The last page of the Internet | Deserter

Gradually over the past decade, Reddit has gone from just plain embarrassing but occasionally funny, to actively malicious, to mostly by the way essential. As a platform that has gobbled up niche bulletin boards, it has become home to numerous small, surprisingly helpful enthusiast communities, and has become a repository of immediately available arcane knowledge and first-hand expertise on a bewildering number of topics, from the predictable from the demographically to the somewhat more surprising. And now everything is set to come to an ignominious and self-inflicted end.

Many of Reddit’s largest communities are planning to go offline for 48 hours next week, but some are protesting indefinitely platforms that plan to charge for access to the API, which developers of third-party Reddit apps require to operate and which they previously got for free. . These third-party apps are wildly popular among Reddit’s most engaged members, including many of the moderators of its largest subreddits, in large part because Reddit’s official app sucks and lacks the key features of third-party apps, the most of which were created years before Reddit had an official app.

Some of the most popular apps, such as Apollo and RIF, have already announced that due to the high price set by Reddit for API access, they will be shut down. (You can read the lengthy account of the plight of Apollo’s sole developers here.) What was portrayed by Reddit management, initially, as an attempt to force developers with deep pockets of large AI programs to pay for the ‘access to a huge treasure trove of valuable natural language now feels more like a dirty attempt to kill off third-party apps and force all Reddit users into official, more easily monetizable channels.

Now why, after many years of the status quo seemingly working well for everyone, would Reddit suddenly make this change? Asked in a disastrous public Q&A whether Reddit was getting too profit-oriented, CEO Steve Huffman bluntly replied: We’ll continue to be profit-oriented until the profits come. Unlike some of the 3P apps, we are not profitable.

Here, it should be noted that Reddit filed for an initial public offering in late 2021. It is now 2023, and the IPO still appears to be happening, albeit on far less favorable economic terms for internet companies that, like Reddit, mostly rely on on for-profit advertising. In other words, Reddits has less need to come up with a plan for long-term stability than to rapidly increase its perceived value so that its investors, including (former majority shareholder) Advance Publications, Tencent and various venture capitalists, can cash out this year, having already missed out on a much bigger win at the height of Reddit’s meme stock craze. (In April, The Register reports, finance firm Fidelity, the lead investor in the company’s August 2021 funding round, revised the value of its $28.2 million stake to $16.6 million, a decline of 41%.)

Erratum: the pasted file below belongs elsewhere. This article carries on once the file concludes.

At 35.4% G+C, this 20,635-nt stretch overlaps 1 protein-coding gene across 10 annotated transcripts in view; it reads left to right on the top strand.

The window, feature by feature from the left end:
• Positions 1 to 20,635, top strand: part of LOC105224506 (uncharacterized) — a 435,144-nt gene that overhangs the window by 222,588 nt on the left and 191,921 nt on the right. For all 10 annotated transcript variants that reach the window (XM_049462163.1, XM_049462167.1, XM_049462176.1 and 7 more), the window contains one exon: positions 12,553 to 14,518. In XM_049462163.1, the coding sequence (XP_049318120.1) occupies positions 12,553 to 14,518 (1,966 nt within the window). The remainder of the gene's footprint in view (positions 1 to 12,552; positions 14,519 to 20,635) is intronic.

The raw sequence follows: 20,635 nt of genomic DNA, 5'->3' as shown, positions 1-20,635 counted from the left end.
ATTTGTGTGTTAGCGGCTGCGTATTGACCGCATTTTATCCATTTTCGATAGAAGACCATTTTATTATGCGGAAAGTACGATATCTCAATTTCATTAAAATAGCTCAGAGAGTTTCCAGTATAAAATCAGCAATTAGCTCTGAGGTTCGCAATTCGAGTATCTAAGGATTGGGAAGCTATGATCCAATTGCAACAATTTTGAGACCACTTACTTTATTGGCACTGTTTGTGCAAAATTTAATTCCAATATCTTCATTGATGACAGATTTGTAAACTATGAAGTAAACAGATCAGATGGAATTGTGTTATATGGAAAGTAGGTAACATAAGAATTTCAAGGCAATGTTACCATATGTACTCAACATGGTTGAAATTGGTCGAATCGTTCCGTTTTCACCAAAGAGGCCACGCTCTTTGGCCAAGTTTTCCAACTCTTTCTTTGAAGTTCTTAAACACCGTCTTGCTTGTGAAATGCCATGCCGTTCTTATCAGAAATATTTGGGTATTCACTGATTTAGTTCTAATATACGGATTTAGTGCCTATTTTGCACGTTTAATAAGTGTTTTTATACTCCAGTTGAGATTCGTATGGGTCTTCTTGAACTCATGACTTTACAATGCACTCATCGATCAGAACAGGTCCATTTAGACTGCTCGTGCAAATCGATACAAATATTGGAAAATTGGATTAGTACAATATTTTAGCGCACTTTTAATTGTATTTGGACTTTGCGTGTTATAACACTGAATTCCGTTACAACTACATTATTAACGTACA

Under such conditions, hurting the value of Reddit, for example, by making its most popular and valuable communities private, is probably the most powerful leverage its users have, but Reddit is still unlikely to reverse course, because what Reddit is chasing is a credible promise that its opinionated user base won’t be a hindrance to explosive growth. Reddit turning out to be useful was, as I said, an accident and unprofitable. If a numerically small number of Reddit’s most dedicated users retreat to other smaller, possibly private places rather than adopting Reddit’s official app, the end result is still a larger portion of Reddit’s massive user base using their official app, which will do a better job than any other third-party alternative of serving whatever abysmal new form of advertising they intend to pioneer.

When I set out to build my own PC early in the pandemic, I wouldn’t have known where to start without Reddit. When I had an arcane home networking problem (about setting up MoCA, or internet-over-coax, to get high-speed internet into every room of our apartment without running ethernet cables through walls), I got an answer accurate and useful from Reddit within an hour of posting. I just asked the exact same question to AI-enabled Bing and got an algorithmic rewrite of a tech support site article that didn’t fix my specific problem.

The Internet’s best resources are almost universally run by volunteers and donation-based, such as Wikipedia and The Internet Archive. Whenever a great resource is accidentally created by a for-profit company, it is eventually destroyed, like Flickr and Google Reader. Reddit I could to be what the Usenet should have been, a hub for Internet discussions on every imaginable topic, were it not also a private company forced to come up with a credible plan to make hosting discussions somehow seem like a profitable venture.

We are living in the end of the useful internet. The future is informed discussion behind closed doors, in Discord and private forums, with the public-facing web increasingly filled with LLM-spawned detritus, bearing only stylistic resemblance to useful information. Finding unbiased, independent product reviews, expert technical support, and all sorts of helpful advice will now resemble the process by which you now search for illegal sports streams or pirated magazine articles. The decades of real human conversation hosted on places like Reddit will prove to be useful training material for the mindless robots and deceptive salesmen who replace it.

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